Fregellae, which after the catastrophe of Caudium had fallen into the hands of the party adverse to Rome and had been their chief stronghold in the district on the Liris, finally fell in the eighth year after its occupation by the Samnites (441); two hundred of the citizens, the chief members of the national party, were conveyed to Rome, and there openly beheaded in the Forum as an example and a warning to the patriots who were everywhere bestirring themselves.
New Fortresses In Apulia And Campania
Apulia and Campania were thus in the hands of the Romans. In order finally to secure and permanently to command the conquered territory, several new fortresses were founded in it during the years 440-442: Luceria in Apulia, to which on account of its isolated and exposed situation half a legion was sent as a permanent garrison; Pontiae (the Ponza islands) for the securing of the Campanian waters; Saticula on the Campano-Samnite frontier, as a bulwark against Samnium; and lastly Interamna (near Monte Cassino) and Suessa Aurunca (Sessa) on the road from Rome to Capua. Garrisons moreover were sent to Caiatia (Cajazzo), Sora, and other stations of military importance. The great military road from Rome to Capua, which with the necessary embankment for it across the Pomptine marshes the censor Appius Claudius caused to be constructed in 442, completed the securing of Campania. The designs of the Romans were more and more fully developed; their object was the subjugation of Italy, which was enveloped more closely from year to year in a network of Roman fortresses and roads. The Samnites were already on both sides surrounded by the Roman meshes; already the line from Rome to Luceria severed north and south Italy from each other, as the fortresses of Norba and Signia had formerly severed the Volsci and Aequi; and Rome now rested on the Arpani, as it formerly rested on the Hernici. The Italians could not but see that the freedom of all of them was gone if Samnium succumbed, and that it was high time at length to hasten with all their might to the help of the brave mountain people which had now for fifteen years singly sustained the unequal struggle with the Romans.
Intervention Of The Tarentines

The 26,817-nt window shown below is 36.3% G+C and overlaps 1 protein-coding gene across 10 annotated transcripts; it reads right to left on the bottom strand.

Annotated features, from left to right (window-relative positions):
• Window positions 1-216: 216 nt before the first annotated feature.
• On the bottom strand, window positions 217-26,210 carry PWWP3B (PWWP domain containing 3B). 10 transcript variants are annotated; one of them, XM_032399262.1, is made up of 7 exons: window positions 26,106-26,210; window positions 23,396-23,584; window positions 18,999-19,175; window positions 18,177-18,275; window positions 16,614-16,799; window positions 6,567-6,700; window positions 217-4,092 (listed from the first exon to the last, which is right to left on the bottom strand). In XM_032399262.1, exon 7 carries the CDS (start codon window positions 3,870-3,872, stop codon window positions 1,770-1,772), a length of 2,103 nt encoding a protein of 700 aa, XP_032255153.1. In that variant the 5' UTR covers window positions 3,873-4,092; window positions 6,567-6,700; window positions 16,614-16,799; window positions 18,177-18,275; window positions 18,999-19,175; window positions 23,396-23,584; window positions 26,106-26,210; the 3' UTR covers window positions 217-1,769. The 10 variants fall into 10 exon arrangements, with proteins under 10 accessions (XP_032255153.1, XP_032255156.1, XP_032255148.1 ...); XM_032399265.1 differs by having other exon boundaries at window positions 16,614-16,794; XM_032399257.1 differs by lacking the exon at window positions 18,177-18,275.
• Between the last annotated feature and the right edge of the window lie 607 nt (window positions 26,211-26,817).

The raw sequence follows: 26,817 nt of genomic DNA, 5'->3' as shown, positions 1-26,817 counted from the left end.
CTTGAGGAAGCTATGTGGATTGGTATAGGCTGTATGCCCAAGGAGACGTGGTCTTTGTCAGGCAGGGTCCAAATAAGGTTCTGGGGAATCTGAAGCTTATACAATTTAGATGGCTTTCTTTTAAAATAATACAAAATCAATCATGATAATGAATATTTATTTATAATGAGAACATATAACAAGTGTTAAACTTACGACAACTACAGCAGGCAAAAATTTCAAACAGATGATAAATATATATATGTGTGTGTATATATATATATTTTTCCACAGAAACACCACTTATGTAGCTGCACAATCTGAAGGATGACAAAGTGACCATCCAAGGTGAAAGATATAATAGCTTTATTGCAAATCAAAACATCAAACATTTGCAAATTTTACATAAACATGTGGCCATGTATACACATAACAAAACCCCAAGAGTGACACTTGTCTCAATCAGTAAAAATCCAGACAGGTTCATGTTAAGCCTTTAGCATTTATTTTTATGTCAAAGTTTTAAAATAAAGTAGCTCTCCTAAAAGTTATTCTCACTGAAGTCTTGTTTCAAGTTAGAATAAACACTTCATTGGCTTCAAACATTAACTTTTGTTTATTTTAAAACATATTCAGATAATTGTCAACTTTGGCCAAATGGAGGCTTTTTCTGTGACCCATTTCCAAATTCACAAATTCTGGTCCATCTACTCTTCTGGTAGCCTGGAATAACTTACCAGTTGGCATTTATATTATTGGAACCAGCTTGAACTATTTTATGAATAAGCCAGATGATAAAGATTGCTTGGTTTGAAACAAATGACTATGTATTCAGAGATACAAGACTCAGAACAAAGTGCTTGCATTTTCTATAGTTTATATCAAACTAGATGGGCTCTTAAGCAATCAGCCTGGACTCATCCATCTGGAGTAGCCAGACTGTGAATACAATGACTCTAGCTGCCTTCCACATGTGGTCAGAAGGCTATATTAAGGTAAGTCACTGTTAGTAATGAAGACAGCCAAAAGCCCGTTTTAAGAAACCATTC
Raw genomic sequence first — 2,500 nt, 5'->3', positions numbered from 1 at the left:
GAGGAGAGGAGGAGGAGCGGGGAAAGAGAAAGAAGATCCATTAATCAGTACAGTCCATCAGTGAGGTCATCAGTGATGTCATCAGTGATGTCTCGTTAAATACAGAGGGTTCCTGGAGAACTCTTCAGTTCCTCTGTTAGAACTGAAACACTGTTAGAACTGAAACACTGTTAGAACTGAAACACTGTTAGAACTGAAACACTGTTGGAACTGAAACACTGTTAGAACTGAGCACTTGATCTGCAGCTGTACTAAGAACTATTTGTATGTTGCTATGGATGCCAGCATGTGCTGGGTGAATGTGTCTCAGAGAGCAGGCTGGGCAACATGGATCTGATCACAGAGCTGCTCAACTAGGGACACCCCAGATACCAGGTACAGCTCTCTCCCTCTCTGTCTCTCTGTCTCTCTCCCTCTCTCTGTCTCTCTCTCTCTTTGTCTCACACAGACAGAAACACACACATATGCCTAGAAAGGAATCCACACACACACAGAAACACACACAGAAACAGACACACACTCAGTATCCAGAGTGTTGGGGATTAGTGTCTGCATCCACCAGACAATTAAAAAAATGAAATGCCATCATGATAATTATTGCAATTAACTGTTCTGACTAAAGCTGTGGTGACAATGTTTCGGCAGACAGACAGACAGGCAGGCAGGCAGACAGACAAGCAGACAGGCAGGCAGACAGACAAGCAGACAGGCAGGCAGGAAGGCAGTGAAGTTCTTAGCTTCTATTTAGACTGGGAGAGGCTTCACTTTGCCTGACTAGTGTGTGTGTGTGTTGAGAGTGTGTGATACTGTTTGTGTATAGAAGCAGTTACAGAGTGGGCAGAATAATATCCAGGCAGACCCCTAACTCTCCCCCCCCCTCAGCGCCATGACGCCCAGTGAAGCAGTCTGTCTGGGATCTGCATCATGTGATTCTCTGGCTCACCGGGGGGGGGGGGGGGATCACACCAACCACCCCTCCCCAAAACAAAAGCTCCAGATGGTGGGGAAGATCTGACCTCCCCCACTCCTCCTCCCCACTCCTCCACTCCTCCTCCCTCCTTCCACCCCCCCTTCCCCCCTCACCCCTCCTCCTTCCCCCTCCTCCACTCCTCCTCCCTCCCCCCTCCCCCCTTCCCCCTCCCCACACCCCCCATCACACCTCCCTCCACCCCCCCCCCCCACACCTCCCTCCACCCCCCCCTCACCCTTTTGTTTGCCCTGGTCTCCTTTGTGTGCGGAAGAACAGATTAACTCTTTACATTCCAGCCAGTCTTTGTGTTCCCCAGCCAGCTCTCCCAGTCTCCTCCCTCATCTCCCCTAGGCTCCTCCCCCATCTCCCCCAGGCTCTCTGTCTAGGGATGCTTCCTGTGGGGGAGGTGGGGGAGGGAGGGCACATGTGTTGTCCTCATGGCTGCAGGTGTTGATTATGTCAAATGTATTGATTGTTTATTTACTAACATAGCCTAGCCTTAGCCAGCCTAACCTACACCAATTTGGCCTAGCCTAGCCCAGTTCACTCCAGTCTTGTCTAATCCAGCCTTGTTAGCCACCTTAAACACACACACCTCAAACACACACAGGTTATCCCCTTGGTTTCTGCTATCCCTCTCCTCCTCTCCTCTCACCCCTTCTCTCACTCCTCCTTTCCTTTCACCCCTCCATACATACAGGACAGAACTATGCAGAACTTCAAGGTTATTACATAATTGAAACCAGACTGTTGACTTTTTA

The most natural allies of the Samnites would have been the Tarentines; but it was part of that fatality that hung over Samnium and over Italy in general, that at this moment so fraught with the destinies of the future the decision lay in the hands of these Athenians of Italy. Since the constitution of Tarentum, which was originally after the old Doric fashion strictly aristocratic, had become changed to a complete democracy, a life of singular activity had sprung up in that city, which was inhabited chiefly by mariners, fishermen, and artisans. The sentiments and conduct of the population, more wealthy than noble, discarded all earnestness amidst the giddy bustle and witty brilliance of their daily life, and oscillated between the grandest boldness of enterprise and elevation of spirit on the one hand, and a shameful frivolity and childish whim on the other. It may not be out of place, in connection with a crisis wherein the existence or destruction of nations of noble gifts and ancient renown was at stake, to mention that Plato, who came to Tarentum some sixty years before this time, according to his own statement saw the whole city drunk at the Dionysia, and that the burlesque farce, or "merry tragedy" as it was called, was created in Tarentum about the very time of the great Samnite war. This licentious life and buffoon poetry of the Tarentine fashionables and literati had a fitting counterpart in the inconstant, arrogant, and short-sighted policy of the Tarentine demagogues, who regularly meddled in matters with which they had nothing to do, and kept aloof where their immediate interests called for action. After the Caudine catastrophe, when the Romans and Samnites stood opposed in Apulia, they had sent envoys thither to enjoin both parties to lay down their arms (434). This diplomatic intervention in the decisive struggle of the Italians could not rationally have any other meaning than that of an announcement that Tarentum had at length resolved to abandon the neutrality which it had hitherto maintained. It had in fact sufficient reason to do so. It was no doubt a difficult and dangerous thing for Tarentum to be entangled in such a war; for the democratic development of the state had directed its energies entirely to the fleet, and while that fleet, resting upon the strong commercial marine of Tarentum, held the first rank among the maritime powers of Magna Graecia, the land force, on which they were in the present case dependent, consisted mainly of hired soldiers and was sadly disorganized. Under these circumstances it was no light undertaking for the Tarentine republic to take part in the conflict between Rome and Samnium, even apart from the--at least troublesome--feud in which Roman policy had contrived to involve them with the Lucanians. But these obstacles might be surmounted by an energetic will; and both the contending parties construed the summons of the Tarentine envoys that they should desist from the strife as meant in earnest. The Samnites, as the weaker, showed themselves ready to comply with it; the Romans replied by hoisting the signal for battle. Reason and honour dictated to the Tarentines the propriety of now following up the haughty injunction of their envoys by a declaration of war against Rome; but in Tarentum neither reason nor honour characterized the government, and they had simply been trifling in a very childish fashion with very serious matters. No declaration of war against Rome took place; in its stead they preferred to support the oligarchical party in the Sicilian towns against Agathocles of Syracuse who had at a former period been in the Tarentine service and had been dismissed in disgrace, and following the example of Sparta, they sent a fleet to the island--a fleet which would have rendered better service in the Campanian seas (440).